Ann Marie Awad/CPR News

Months of failed negotiations threatened to put the residents of Beloved Community Village, Denver’s tiny-home community for people experiencing homelessness, back onto the streets. 

The organization behind the concept, the Colorado Village Collaborative, has been searching for a new home since September when a proposal to relocate the structures to Zeppelin's TAXI campus was rejected by Denver's Department of Public Works, which cited flooding concerns. 

Now the village, working in tandem with the city, plans to relocate in March to a city-owned property at 4400 N. Pearl St. in Globeville, where it could stay for up to four years and nearly double in size.

Cole Chandler, co-director of the Colorado Village Collaborative, doesn’t expect that there should be any issues with approval this time around.

“From our perspective, this is currently a lot that’s vacant, trash and weeds collect there, it’s a dark corner in this neighborhood and we’re really hoping to bring some life there immediately, in a way that’s not going to be a great cost to the city,” Chandler said. “It’s going to create some positive benefits both for the surrounding neighbors and for those folks who were previously living on the streets that will be homed there.”

Mayor Hancock and Denver's Department of Community Planning and Development worked closely with the collaborative to find a suitable property and ensure there wouldn't be any last-minute concerns.

“We made sure that it was suitable before we even unveiled to the Village, so it's pretty likely it's gonna be approved,” Hancock said. “And it comes on the heels of us completing a pretty comprehensive assessment of land that the city had available that we could start using for some other creative opportunities like the Beloved Village.”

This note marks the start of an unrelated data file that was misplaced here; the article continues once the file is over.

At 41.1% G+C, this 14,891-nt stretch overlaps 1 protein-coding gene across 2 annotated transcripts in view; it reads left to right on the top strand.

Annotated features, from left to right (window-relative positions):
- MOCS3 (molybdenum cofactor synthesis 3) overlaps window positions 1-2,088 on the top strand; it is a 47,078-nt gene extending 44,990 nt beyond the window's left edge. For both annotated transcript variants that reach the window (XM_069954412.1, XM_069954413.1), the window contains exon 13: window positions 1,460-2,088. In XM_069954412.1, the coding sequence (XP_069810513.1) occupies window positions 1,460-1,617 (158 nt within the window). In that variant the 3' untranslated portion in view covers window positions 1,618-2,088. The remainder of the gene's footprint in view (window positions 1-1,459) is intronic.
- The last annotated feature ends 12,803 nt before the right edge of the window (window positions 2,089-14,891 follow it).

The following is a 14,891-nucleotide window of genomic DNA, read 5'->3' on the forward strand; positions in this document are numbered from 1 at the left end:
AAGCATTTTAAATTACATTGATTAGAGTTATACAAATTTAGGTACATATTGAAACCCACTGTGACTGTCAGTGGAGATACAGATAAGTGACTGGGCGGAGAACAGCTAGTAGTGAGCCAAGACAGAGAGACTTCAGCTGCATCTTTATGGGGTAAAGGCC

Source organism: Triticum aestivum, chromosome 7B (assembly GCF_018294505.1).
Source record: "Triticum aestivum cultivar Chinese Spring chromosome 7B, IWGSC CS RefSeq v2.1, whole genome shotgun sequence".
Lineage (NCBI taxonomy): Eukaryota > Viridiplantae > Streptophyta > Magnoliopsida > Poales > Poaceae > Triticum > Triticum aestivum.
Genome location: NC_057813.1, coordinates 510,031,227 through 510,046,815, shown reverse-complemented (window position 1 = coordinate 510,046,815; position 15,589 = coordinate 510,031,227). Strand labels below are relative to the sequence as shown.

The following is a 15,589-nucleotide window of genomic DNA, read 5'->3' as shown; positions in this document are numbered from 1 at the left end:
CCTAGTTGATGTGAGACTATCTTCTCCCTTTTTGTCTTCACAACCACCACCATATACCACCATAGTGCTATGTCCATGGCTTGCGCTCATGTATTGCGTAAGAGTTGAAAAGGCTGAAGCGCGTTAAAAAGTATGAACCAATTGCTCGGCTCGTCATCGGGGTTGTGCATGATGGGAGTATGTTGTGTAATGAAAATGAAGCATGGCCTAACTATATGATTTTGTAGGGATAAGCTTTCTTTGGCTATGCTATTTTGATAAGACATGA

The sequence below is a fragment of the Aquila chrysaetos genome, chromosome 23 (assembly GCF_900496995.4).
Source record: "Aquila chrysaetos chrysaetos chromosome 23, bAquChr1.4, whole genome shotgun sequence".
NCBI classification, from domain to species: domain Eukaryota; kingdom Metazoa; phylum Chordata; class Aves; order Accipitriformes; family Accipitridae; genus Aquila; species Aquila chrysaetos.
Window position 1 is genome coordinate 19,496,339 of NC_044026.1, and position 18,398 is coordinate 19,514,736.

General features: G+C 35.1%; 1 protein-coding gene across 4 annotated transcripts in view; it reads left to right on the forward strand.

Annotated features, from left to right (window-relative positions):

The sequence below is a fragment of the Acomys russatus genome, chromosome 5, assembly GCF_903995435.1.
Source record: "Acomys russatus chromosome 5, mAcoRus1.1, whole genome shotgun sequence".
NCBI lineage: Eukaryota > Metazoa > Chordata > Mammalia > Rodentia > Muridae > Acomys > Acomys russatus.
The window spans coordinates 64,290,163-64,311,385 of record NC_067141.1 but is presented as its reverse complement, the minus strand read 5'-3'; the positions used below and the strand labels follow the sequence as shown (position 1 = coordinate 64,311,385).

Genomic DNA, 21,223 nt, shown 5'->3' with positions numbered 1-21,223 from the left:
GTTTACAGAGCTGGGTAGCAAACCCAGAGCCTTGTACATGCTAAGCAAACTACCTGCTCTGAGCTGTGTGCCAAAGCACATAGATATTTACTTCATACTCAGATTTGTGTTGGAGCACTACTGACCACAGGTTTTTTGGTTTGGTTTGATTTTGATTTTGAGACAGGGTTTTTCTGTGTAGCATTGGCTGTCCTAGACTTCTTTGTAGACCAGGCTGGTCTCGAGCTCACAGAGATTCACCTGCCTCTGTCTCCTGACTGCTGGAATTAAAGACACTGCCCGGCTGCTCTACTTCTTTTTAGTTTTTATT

The new site would have a one-year lease that could be renewed annually for up to four years, at a cost of $10 per year for the village. The plan still requires approval by the Denver City Council. If that happens, the Village could see significant expansion as a part of its three-phase moving process. 

The first step is relocating all existing structures from the RiNo location to the Globeville spot. Chandler said the cost to move the 11 tiny homes plus its community room and showers holds a $25,000 price tag. Chandler said he hopes the city will chip in for at least some of the expenses. Mayor Hancock said the city may be able to allocate funds. 

“Probably from our community development block grant money or our housing funds money,” Hancock said. “We’re working on that today as a part of our efforts to help move this community.”

The second phase involves constructing a community building with three bathrooms, a kitchen and a meeting space that will be connected to water and sewer lines. The final phase of the process would be adding up to nine additional tiny homes structures which would nearly double the community in size. 

The city will host a community forum about the new site from 6 to 7:30 p.m. Feb. 7 at the Globeville Recreation Center, 4496 N. Grant St. Spanish interpretation will be provided. The proposal will go before the whole city council for a final vote on Feb. 19.